Thursday, July 2, 2009
Eco-cleaning the deck
You know it is bad when the deck not only gets slippery from the accumulated algae but the slugs start to feed and leave trails where they have noshed their way across the boards. For me that is the sign that it is time to deal with it. And, that we are so having way too much rain.
Last time, I had someone powerwash the deck, which was great, but cost money. The time before I scrubbed it on my hands and knees with one of those chemical deck strippers. While explaining my staycation plans to an old friend, I mentioned the deck dilema and she heaved a 70 year old sigh (I'm sure she was rolling her eyes too, but I couldn't see it through the phone.) She told me to use vinegar. Huh! I went out and throw some on the deck. Nothing happened. Then shades of a 6th grade erupting volcano project reared its head. Silly me. There also needs to be baking soda.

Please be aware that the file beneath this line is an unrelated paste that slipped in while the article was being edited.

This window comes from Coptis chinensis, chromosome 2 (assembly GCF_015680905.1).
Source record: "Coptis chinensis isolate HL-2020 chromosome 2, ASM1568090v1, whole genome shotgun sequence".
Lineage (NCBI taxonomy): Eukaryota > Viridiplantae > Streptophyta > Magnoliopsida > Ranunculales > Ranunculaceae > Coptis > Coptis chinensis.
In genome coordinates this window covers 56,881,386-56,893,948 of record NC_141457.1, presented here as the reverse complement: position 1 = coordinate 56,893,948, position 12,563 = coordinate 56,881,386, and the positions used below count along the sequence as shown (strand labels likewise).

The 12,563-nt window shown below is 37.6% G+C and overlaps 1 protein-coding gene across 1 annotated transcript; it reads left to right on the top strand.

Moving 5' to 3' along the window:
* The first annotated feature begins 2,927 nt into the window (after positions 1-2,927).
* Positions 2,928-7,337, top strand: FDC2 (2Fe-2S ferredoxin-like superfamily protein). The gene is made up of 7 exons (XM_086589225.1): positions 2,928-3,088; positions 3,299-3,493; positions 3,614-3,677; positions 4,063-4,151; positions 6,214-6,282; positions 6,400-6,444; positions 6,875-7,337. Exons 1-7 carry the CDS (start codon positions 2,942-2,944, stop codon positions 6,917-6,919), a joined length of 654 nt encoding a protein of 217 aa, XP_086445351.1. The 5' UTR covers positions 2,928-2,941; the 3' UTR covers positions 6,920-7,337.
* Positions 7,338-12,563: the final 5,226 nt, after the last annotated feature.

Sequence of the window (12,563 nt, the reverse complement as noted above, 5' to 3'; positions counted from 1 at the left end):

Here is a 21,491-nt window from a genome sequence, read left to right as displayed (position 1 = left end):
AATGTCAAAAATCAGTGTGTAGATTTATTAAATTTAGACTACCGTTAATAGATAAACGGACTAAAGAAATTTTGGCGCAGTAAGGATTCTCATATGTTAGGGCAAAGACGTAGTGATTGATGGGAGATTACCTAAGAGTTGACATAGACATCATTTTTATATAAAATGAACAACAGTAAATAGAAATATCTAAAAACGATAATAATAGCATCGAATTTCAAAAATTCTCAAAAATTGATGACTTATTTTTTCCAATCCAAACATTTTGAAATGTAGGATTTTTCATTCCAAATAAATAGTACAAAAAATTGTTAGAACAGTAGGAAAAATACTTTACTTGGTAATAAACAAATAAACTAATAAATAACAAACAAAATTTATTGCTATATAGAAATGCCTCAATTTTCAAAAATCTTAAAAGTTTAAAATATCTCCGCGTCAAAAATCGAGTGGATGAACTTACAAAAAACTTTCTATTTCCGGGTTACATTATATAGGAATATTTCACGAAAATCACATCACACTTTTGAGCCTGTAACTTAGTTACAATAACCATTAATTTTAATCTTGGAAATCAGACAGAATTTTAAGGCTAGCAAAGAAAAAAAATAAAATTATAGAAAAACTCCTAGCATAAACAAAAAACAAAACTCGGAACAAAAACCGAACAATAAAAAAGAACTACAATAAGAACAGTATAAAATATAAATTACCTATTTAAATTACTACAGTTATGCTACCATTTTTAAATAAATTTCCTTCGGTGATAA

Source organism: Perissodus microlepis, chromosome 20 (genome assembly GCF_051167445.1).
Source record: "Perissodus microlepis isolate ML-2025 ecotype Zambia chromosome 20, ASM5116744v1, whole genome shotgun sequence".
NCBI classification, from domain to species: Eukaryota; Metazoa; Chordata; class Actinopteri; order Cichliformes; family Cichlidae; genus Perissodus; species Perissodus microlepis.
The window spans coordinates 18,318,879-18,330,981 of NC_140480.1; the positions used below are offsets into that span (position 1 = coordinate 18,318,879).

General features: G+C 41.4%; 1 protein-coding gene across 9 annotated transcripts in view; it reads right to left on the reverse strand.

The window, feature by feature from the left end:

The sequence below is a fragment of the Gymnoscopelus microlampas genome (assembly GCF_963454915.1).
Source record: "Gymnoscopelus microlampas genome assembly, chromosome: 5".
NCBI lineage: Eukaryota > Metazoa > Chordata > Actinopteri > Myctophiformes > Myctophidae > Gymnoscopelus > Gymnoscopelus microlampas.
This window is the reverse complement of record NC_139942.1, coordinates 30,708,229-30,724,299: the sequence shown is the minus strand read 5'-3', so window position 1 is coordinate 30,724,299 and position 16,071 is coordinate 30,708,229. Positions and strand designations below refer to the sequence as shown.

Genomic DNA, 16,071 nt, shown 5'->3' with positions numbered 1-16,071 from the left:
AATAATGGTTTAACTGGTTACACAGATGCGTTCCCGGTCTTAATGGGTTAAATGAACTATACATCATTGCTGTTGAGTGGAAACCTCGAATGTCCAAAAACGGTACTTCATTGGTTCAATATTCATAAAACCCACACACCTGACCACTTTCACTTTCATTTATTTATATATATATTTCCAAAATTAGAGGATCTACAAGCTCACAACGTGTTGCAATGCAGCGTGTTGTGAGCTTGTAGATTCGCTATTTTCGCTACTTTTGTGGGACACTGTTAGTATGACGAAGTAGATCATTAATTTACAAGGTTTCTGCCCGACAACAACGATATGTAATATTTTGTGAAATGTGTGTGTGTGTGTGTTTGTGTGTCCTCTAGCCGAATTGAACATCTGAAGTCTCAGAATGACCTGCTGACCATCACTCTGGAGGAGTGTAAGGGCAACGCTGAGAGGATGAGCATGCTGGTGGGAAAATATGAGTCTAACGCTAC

I bought 2 of the biggest sizes of baking soda and 2 gallons of distilled vinegar. A sprinkle and a glug and voila! chemical reaction. Safe, eco-friendly deckstripper.
But, of course, there still is scrubbing involved--on your hands and knees. Can't get away from it. The algae and the baking soda turns into a slimy-yet satisfying-green ooze. So I sprinkled, glugged, waited 10 minutes, scrubbed, and hosed it down. Repeat, over and over.
It is not quick (took me 2 days to do 2 small decks) but it is safe to breathe, safe to handle, safe for the plants and bugs. Now if only it would stop raining so I can put on the sealant, which, alas, is not eco-friendly.